At the launch of the LML Freedom,Mr. Deepak Singhania said that not having an execommuter in the line-up, didn’t allow his company to compete in as much as 60 per cent of the total motorcycle market. And the only two-wheeler manufacturer in the country not to have a product in the largest segment in the business is Kinetic.
Make that was. This, ladies and gentlemen, is the Kinetic Velocity. The latest bike to come out of Pune and the product tipped to complete Kinetic’s image makeover from a scooter maker of repute to a full-fledged motorcycle maker. To wit, LML completed a similar transition with the success of the Freedom.
In as much, the Velocity is a product critical to Kinetic in their motorcycle strategy. Kinetic have chosen to go with a bored-out 113.6 CC version of the horizontally-mounted engine on the Boss EX. We first encountered this unit on the Boss 115, and frankly, it was quite likeable. It wasn’t especially refined, or for that matter gutsy, but it was open, honest and peppy, compared to the competition. On the Velocity, the engine’s vibes are better controlled but present, and the engine has a personality that betrays a youth spent listening to heavy metal and hard rock.
The 8.4 bhp that peak at 7,500 rpm is accompanied by a huge racket and while the engine doesn’t feel like it will explode or anything, it isn’t the most pleasant way to achieve maximum thrust. Fortunately, the noise isn’t accompanied by an unwillingness to rev. So keep the revs up and the Velo will get to 60 in about 11 seconds, which is a second slower than the Boss 115 and two seconds more behind the Freedom and the Victor. By 8,000 rpm, though, the engine has nothing left, so a quick dab on the positive, and only the slightest bit notchy shifter is well-advised. Keeping the throttle pinned and mechanical sympathies at bay will see a 86 kph top speed, more or less par for the class. Kinetic’s kept the fuel efficiency figure in sight and 66 kpl is easy in a mixed cycle, with steady riding returning high-60s numbers with ease. The Velocity does get a double cradle frame, with a new box-section swingarm. In traffic, the wide handlebar and flex-free chassis allow easy movement. However, once you up the speeds, the Velo’s handling quickly unravels. It wants to fall into corners and needs constant corrections to maintain any sort of line through corners. The MRF Zappers do great duty in keeping the rubber side down, and still keep pushing and you will feel a slide a two. Part of the handling problem could be the lack of a front-fork brace under the plastic mudguard, which does not allow the Velo to equally distribute suspension travel. This is most evident under emergency braking where both the Velos under test wanted to dive to the right and needed steering input to stay on a straight line.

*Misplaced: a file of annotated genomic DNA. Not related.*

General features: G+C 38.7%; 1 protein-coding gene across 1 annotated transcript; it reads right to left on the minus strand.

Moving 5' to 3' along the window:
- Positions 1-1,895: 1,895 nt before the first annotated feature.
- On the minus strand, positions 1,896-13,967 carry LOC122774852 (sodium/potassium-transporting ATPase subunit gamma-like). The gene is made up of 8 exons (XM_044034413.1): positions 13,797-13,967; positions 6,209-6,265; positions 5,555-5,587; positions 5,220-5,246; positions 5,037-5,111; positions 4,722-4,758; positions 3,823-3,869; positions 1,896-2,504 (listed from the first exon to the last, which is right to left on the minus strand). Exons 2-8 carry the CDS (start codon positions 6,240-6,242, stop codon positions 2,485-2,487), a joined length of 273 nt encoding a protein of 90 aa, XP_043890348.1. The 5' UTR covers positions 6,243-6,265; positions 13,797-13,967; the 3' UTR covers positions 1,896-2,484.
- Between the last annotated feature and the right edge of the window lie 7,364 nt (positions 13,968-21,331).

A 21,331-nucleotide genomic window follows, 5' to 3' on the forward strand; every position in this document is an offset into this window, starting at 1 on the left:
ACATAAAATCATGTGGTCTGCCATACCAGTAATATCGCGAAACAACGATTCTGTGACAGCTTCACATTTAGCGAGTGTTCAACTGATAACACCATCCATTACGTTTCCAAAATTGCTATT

On the move, the Velo feels firmly sprung yet tends to get bouncy over rounded bumps as well as sharp-edged irregularities. While we’re not suspension tuners of any stature, we suspect that a bit less compression (to allow quicker spring compression) and more rebound damping (to smooth out the rebound spike) might have made the ride more supple. This combined with constant vibes from the rear footpeg make for a nervous pillion.
To distinguish the product from others in the market, the Velo goes for a curvy styling package. So it looks quite different from the flatter lines of the competition, but fairing apart, we can’t really call it pretty. However, looks are subjective and your cup of tea could be ditch-water for us. One can’t help but imagine though, that the simple fairing could have played host to a far more excitingly shaped headlamp.
The Velo has a few details issues, though its fit/finish is quite good. The toolkit, for instance, is hard to get to, requiring a coin, removal of two screws and the ignition key to get to. Similarly, while the YBX-type switches are welcome, the engine kill switch isn’t part of the package. That said, the Velo does have simple, white-faced dials which have the usual bits, apart from a throttle – triggered mileage and power mode indicator. And one of the nicest motorcycle monikers in a while.
The one clear advantage the Kinetic Velocity has over the competition is its Rs 38,300 ex-Mumbai price tag which puts it Rs 2,000 below execommuters like the LML Freedom. However, while the price is right, the Velocity can be made into a far superior product with a little more time and effort. And there is time, after all, the market’s not going anywhere, is it?